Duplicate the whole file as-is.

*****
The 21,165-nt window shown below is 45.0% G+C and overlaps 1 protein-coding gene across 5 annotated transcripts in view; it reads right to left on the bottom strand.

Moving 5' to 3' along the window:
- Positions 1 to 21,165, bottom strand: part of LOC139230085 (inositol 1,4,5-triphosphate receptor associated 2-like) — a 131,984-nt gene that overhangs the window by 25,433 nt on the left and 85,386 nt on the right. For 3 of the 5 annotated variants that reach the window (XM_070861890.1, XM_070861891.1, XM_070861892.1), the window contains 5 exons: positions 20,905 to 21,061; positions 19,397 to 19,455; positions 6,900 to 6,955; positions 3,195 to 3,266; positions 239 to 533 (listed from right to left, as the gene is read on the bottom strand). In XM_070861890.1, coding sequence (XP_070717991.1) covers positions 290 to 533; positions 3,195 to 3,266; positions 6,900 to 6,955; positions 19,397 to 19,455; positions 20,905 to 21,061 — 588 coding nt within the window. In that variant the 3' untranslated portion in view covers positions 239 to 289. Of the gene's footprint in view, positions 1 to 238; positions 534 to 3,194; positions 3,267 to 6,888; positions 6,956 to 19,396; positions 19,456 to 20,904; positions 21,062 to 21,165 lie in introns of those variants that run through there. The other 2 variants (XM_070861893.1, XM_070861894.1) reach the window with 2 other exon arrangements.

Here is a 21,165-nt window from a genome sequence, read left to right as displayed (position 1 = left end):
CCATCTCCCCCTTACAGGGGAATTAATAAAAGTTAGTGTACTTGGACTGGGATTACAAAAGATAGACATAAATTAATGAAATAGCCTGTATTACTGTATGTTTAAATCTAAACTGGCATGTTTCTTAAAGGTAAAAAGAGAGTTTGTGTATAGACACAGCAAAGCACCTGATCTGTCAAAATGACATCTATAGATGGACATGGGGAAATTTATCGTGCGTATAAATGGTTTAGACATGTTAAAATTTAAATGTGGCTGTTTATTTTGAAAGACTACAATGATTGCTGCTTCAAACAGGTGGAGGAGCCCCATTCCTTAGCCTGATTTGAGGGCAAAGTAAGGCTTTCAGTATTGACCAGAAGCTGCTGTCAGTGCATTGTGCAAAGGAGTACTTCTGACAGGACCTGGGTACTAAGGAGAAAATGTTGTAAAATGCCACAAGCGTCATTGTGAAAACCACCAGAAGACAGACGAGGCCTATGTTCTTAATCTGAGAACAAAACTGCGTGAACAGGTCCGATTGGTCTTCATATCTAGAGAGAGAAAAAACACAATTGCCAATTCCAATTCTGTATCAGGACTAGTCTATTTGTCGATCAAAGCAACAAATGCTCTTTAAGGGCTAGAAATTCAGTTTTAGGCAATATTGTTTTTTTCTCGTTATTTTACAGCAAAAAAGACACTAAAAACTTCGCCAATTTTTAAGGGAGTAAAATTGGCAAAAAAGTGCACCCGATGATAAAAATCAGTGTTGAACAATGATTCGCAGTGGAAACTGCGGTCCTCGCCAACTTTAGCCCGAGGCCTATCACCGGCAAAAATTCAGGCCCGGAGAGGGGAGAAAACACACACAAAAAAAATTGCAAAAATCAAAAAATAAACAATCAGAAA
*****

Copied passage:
The 21,165-nt window shown below is 45.0% G+C and overlaps 1 protein-coding gene across 5 annotated transcripts in view; it reads right to left on the bottom strand.

Moving 5' to 3' along the window:
- Positions 1 to 21,165, bottom strand: part of LOC139230085 (inositol 1,4,5-triphosphate receptor associated 2-like) — a 131,984-nt gene that overhangs the window by 25,433 nt on the left and 85,386 nt on the right. For 3 of the 5 annotated variants that reach the window (XM_070861890.1, XM_070861891.1, XM_070861892.1), the window contains 5 exons: positions 20,905 to 21,061; positions 19,397 to 19,455; positions 6,900 to 6,955; positions 3,195 to 3,266; positions 239 to 533 (listed from right to left, as the gene is read on the bottom strand). In XM_070861890.1, coding sequence (XP_070717991.1) covers positions 290 to 533; positions 3,195 to 3,266; positions 6,900 to 6,955; positions 19,397 to 19,455; positions 20,905 to 21,061 — 588 coding nt within the window. In that variant the 3' untranslated portion in view covers positions 239 to 289. Of the gene's footprint in view, positions 1 to 238; positions 534 to 3,194; positions 3,267 to 6,888; positions 6,956 to 19,396; positions 19,456 to 20,904; positions 21,062 to 21,165 lie in introns of those variants that run through there. The other 2 variants (XM_070861893.1, XM_070861894.1) reach the window with 2 other exon arrangements.

Here is a 21,165-nt window from a genome sequence, read left to right as displayed (position 1 = left end):
CCATCTCCCCCTTACAGGGGAATTAATAAAAGTTAGTGTACTTGGACTGGGATTACAAAAGATAGACATAAATTAATGAAATAGCCTGTATTACTGTATGTTTAAATCTAAACTGGCATGTTTCTTAAAGGTAAAAAGAGAGTTTGTGTATAGACACAGCAAAGCACCTGATCTGTCAAAATGACATCTATAGATGGACATGGGGAAATTTATCGTGCGTATAAATGGTTTAGACATGTTAAAATTTAAATGTGGCTGTTTATTTTGAAAGACTACAATGATTGCTGCTTCAAACAGGTGGAGGAGCCCCATTCCTTAGCCTGATTTGAGGGCAAAGTAAGGCTTTCAGTATTGACCAGAAGCTGCTGTCAGTGCATTGTGCAAAGGAGTACTTCTGACAGGACCTGGGTACTAAGGAGAAAATGTTGTAAAATGCCACAAGCGTCATTGTGAAAACCACCAGAAGACAGACGAGGCCTATGTTCTTAATCTGAGAACAAAACTGCGTGAACAGGTCCGATTGGTCTTCATATCTAGAGAGAGAAAAAACACAATTGCCAATTCCAATTCTGTATCAGGACTAGTCTATTTGTCGATCAAAGCAACAAATGCTCTTTAAGGGCTAGAAATTCAGTTTTAGGCAATATTGTTTTTTTCTCGTTATTTTACAGCAAAAAAGACACTAAAAACTTCGCCAATTTTTAAGGGAGTAAAATTGGCAAAAAAGTGCACCCGATGATAAAAATCAGTGTTGAACAATGATTCGCAGTGGAAACTGCGGTCCTCGCCAACTTTAGCCCGAGGCCTATCACCGGCAAAAATTCAGGCCCGGAGAGGGGAGAAAACACACACAAAAAAAATTGCAAAAATCAAAAAATAAACAATCAGAAA